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dc.contributor.authorFilemon, Johane Morose
dc.description.abstractThis study aimed to evaluate the association between acculturation, health and nutritional status of Haitian-American mothers. Participants included 81 women ranging from 27.0-78.0 years. The majority of participants living in the US < 5 years (66.0%) had hypertensive blood pressure compared to only 28.6% of those who have lived in the US for >15.0 years. Of the participants identifying themselves as Haitian-American, 54.5% had diabetic blood glucose levels compared to 35.0% of those identifying themselves as Haitian. Similarly, 64.0% of those who identified themselves as Haitian-American were in the obese category as opposed to 51.7% who identified themselves as Haitian. Almost all participants reporting to never eat fast food had a body fat percent of either excess fat (51.4%) or risky fat (42.9%). Findings show that depending on the health outcome being considered among Haitian-American women living in the US, acculturation may have either a negative or positive influence.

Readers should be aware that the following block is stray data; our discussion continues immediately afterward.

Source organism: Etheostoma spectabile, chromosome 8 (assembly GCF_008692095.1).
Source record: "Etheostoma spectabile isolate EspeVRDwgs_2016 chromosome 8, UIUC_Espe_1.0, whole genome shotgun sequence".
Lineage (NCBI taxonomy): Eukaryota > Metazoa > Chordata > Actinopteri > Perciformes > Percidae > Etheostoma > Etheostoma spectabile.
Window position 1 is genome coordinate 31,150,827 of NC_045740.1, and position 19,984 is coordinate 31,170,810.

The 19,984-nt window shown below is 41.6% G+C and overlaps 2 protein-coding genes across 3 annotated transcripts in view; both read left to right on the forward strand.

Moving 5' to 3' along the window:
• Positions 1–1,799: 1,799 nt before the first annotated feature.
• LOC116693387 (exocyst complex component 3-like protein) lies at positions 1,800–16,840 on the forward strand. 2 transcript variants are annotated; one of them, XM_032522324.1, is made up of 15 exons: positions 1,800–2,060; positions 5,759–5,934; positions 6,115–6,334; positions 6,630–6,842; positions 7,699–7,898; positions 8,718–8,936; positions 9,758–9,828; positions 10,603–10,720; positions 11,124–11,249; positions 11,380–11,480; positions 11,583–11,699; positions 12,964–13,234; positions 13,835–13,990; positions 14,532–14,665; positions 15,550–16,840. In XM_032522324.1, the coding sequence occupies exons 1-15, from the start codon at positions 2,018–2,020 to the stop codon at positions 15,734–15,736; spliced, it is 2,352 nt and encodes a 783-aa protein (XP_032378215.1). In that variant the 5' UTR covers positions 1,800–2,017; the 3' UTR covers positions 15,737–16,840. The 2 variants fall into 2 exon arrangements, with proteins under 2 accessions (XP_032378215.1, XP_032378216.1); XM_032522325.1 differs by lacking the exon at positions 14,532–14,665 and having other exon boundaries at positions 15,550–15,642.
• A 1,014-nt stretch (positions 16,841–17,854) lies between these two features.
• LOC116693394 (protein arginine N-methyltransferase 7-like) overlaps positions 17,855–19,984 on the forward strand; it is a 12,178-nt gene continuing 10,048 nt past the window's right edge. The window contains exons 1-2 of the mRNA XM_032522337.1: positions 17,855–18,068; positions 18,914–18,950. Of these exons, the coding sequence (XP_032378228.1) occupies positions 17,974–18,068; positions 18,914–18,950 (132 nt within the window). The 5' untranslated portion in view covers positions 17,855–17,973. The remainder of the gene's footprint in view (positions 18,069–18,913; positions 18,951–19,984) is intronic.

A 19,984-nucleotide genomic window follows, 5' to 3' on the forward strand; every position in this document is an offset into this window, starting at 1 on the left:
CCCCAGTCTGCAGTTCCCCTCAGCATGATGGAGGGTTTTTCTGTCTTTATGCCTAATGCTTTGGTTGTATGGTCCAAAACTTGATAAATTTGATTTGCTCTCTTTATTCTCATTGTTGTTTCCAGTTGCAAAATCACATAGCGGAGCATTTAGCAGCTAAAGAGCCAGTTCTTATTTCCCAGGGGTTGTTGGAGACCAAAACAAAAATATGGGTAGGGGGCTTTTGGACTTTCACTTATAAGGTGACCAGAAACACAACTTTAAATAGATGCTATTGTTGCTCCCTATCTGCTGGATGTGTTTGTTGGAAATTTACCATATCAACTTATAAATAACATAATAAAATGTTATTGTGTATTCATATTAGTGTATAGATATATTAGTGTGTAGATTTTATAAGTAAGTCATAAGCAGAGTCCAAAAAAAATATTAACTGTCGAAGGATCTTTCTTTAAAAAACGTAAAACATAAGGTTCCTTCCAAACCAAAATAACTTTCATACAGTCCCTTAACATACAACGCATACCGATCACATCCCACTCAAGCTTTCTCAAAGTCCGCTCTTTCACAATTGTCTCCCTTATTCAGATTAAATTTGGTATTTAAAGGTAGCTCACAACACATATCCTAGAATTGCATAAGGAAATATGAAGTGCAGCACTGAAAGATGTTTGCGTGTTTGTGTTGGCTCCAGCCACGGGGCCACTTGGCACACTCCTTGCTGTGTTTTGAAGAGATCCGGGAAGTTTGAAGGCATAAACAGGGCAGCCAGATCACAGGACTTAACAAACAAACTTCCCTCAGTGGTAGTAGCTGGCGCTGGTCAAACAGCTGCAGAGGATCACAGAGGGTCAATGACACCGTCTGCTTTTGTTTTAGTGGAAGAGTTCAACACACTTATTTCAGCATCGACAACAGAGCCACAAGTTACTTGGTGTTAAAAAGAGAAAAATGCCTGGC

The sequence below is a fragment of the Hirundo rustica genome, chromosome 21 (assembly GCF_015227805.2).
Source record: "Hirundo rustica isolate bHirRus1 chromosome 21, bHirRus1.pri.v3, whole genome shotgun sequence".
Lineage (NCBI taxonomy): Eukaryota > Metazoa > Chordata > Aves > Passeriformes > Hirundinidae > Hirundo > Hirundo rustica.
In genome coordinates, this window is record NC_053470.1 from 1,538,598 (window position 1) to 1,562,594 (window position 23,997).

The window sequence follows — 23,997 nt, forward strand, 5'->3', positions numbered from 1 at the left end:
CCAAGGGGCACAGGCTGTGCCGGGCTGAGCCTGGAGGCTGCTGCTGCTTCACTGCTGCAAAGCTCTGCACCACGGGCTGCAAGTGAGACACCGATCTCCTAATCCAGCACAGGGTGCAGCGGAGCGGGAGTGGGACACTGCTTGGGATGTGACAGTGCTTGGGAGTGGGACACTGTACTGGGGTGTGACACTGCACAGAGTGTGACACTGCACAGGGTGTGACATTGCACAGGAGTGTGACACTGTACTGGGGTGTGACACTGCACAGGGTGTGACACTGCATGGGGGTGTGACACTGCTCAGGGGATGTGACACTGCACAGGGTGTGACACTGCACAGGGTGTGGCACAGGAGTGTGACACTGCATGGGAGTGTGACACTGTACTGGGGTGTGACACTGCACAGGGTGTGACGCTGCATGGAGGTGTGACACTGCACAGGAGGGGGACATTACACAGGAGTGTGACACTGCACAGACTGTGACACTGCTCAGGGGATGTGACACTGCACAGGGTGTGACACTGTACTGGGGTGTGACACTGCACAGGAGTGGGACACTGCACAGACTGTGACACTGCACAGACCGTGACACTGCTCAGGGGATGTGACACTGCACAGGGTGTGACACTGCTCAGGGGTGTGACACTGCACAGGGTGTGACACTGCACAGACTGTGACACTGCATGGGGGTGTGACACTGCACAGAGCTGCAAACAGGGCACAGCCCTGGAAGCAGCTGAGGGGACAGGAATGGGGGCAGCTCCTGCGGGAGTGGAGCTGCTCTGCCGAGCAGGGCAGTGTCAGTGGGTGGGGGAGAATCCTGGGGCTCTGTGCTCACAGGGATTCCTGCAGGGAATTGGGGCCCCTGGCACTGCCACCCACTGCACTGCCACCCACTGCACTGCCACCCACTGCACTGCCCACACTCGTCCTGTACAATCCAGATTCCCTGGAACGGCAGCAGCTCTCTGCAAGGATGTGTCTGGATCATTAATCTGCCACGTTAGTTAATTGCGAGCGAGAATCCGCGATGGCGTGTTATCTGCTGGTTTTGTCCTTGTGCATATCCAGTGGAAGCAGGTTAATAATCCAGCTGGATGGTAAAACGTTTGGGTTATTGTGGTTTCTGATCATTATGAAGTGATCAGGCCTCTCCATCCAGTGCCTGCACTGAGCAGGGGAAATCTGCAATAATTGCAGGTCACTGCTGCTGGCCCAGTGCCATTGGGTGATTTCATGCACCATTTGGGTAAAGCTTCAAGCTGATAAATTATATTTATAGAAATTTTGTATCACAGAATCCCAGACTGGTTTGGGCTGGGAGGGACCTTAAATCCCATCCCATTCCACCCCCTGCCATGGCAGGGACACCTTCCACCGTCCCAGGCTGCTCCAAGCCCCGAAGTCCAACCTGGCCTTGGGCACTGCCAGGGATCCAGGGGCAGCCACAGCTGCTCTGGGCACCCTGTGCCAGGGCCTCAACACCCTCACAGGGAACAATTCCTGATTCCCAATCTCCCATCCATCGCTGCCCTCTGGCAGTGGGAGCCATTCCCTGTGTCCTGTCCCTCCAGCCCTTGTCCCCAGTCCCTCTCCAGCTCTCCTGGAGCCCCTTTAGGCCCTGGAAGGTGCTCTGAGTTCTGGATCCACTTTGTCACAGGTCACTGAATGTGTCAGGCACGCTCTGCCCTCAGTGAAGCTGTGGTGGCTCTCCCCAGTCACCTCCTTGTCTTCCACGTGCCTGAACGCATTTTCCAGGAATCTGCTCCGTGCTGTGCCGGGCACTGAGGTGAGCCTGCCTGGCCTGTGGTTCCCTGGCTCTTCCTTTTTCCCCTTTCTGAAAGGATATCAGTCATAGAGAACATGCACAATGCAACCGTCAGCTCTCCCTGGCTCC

dc.subjectBlood Pressure
dc.subjectBlood Glucose
dc.subjectBlood Hemoglobin
dc.subjectBody Mass Index
dc.subjectBody Fat Percent
dc.titleAssociation between acculturation and health indicators of Haitian-American women
dc.description.departmentFoods and Nutrition
dc.description.majorFoods and Nutrition
dc.description.advisorAlex Anderson
dc.description.committeeAlex Anderson
dc.description.committeeJohn Vena
dc.description.committeeMary Ann Johnson
dc.description.committeeJames L. Hanula

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